Before we forecast, we always join a few datasets together to calculate key forecast inputs:
We recommend joining these datasets together in BigQuery, but pulling data back down into Sheets to forecast.
Ultimately, your revenue equals traffic * conversion rate * AOV.
You can further break it down into what we call marketing margin: traffic * conversion rate * ( AOV – CPA ).
This will tell you how much space you have to increase ad spend, or go after more expensive paid channels.
So once we’ve calculated these on a backward-looking basis, how do we forecast forward? It really depends on the business, but generally we’ll allow for dialing each of those inputs:
Outside of organic traffic growth rate (which needs to be multiplied by your current base traffic), the rest of these are static variables – you can dial them to your expectations, and see how those dials impact your revenue + margin picture going forward.
Generally we’ll wire up an ‘Assumptions’ box within a Sheets forecast, that displays suggested assumptions based on the last 3-12 months of history.
If you’re looking for help specifically with forecasting, ping us on Twitter or in the CIFL Slack group – we haven’t built a specific template / recipe around forecasting yet (given its variability between businesses), but would be happy to help.
You know those product recommendations on Amazon? People who bought this also bought…
There’s no reason you can’t do that same analysis for your own shop.
These basket recommendations are extremely powerful when deployed in cross-sell and upsell messaging – whether that’s on your site, in drip email campaigns, or as display ads to custom audiences.
How do we perform market basket analysis? It’s ultimately pretty simple – we join every order line item for a buyer to every other order line item. The rough SQL looks like so:
SELECT a.customer_id, a.order_number, a.product_id, a.product_name, a.final_price, b.product_id complement_product_id, b.product_name complement_product_name, b.final_price complement_final_price FROM agg_transaction_line_item_type a LEFT JOIN agg_transaction_line_item_type b ON ( a.store = b.store AND a.order_number = b.order_number AND a.product_id != b.product_id )
Once you have order line items joined together, you can pivot out product * complement product, to get a sense of which products are purchased together.
This is also really helpful when done at the product type level, or at the buyer lifetime rather than individual basket level.
You can also calculate lift at the product combination level (essentially the additional $ spent on the combination of two or more products, versus them being purchased alone).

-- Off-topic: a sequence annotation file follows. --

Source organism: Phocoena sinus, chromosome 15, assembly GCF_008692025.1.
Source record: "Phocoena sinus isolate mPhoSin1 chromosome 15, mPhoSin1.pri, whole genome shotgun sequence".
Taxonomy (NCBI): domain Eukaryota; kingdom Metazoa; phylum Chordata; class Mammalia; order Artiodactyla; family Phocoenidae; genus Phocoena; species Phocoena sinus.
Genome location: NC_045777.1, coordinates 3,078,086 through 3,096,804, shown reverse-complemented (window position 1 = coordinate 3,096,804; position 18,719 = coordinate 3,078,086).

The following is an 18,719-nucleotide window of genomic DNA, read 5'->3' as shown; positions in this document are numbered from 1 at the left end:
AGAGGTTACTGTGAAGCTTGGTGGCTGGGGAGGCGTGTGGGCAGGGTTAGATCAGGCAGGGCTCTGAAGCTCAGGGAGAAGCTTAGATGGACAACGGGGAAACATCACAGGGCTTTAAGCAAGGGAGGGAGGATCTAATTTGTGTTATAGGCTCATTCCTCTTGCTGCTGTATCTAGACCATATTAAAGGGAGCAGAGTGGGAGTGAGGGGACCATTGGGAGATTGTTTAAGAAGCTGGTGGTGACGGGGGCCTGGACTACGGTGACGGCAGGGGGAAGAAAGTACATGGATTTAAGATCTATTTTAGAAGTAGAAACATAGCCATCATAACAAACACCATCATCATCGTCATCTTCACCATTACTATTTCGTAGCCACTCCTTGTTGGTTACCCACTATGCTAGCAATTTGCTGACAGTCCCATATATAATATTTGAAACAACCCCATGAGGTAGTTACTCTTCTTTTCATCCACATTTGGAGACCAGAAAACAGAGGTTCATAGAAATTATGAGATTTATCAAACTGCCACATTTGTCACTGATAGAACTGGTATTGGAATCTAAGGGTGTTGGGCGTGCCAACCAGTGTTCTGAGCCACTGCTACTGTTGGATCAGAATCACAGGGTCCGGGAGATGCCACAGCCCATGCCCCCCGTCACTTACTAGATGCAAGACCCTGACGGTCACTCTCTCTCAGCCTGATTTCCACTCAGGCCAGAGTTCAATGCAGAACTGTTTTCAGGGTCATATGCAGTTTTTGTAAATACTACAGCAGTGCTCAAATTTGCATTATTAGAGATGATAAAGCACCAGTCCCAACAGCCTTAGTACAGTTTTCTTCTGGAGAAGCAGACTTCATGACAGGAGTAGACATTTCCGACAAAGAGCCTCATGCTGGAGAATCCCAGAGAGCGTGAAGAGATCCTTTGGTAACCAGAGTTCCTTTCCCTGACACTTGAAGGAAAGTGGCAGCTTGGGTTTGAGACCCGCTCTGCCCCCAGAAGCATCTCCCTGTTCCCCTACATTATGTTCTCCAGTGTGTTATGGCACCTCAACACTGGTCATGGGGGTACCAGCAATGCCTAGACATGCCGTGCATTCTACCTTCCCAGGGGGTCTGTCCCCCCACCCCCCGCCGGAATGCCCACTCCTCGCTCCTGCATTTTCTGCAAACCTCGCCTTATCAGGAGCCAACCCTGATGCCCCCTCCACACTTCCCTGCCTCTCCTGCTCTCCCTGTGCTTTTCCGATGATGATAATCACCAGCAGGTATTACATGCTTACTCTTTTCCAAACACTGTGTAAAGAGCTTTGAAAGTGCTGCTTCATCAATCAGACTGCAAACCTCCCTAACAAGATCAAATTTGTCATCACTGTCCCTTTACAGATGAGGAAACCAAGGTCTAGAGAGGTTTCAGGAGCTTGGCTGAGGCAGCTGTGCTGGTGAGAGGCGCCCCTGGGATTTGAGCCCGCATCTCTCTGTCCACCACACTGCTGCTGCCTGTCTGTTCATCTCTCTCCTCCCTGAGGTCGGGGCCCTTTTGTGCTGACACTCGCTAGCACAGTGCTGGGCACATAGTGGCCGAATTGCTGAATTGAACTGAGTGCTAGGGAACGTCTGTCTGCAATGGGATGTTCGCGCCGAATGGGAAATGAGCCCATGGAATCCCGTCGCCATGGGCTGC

What we’ve found with lift calculations though, that the outcomes aren’t always relevant – even if a niche combination of products had a relatively high lift on a dollar basis, the sample size may be so small that it’s not actionable in real life.
Beware of small sample sizes when performing basket analysis.
Shopify outputs a list of orders, out of which you’ll need to derive whether a buyer churned or repeated.
The date window (monthly, quarterly, annually) over which you measure retention will depend, of course, on the products you sell.
Retention modeling is a bit of an odd duck versus these other metrics. It requires bootstrapping a monthly (or weekly / annual, whatever your window is) time series of each of your buyers’ history.
Rather than just count up the months in which they *had* orders, we need to also fill in the gaps of where they *didn’t* order (to count them as churn):
The long and short of how this is done – join your orders data to a date series (we use GENERATE_DATE_ARRAY in BigQuery for this).
This allows you to tag each month for that buyer with a retention / churn status:
Substitute ‘month’ for quarter / year there, based on the cadence you expect buyers to need your product.
Again, generating this type of time series is very difficult to do in Sheets, but in BigQuery can be boiled down to a few lines of SQL.
If you’re interested in getting your hands dirty with the retention modeling code, check out our deep dive into retention & churn modeling.
If you’re looking to fire up these analysis recipes for your own Shopify store(s), there’s a couple ways to get started:
As always, if you’d like help getting pointed in the right direction, feel free to book a time to chat with David, the Commissioner of CIFL.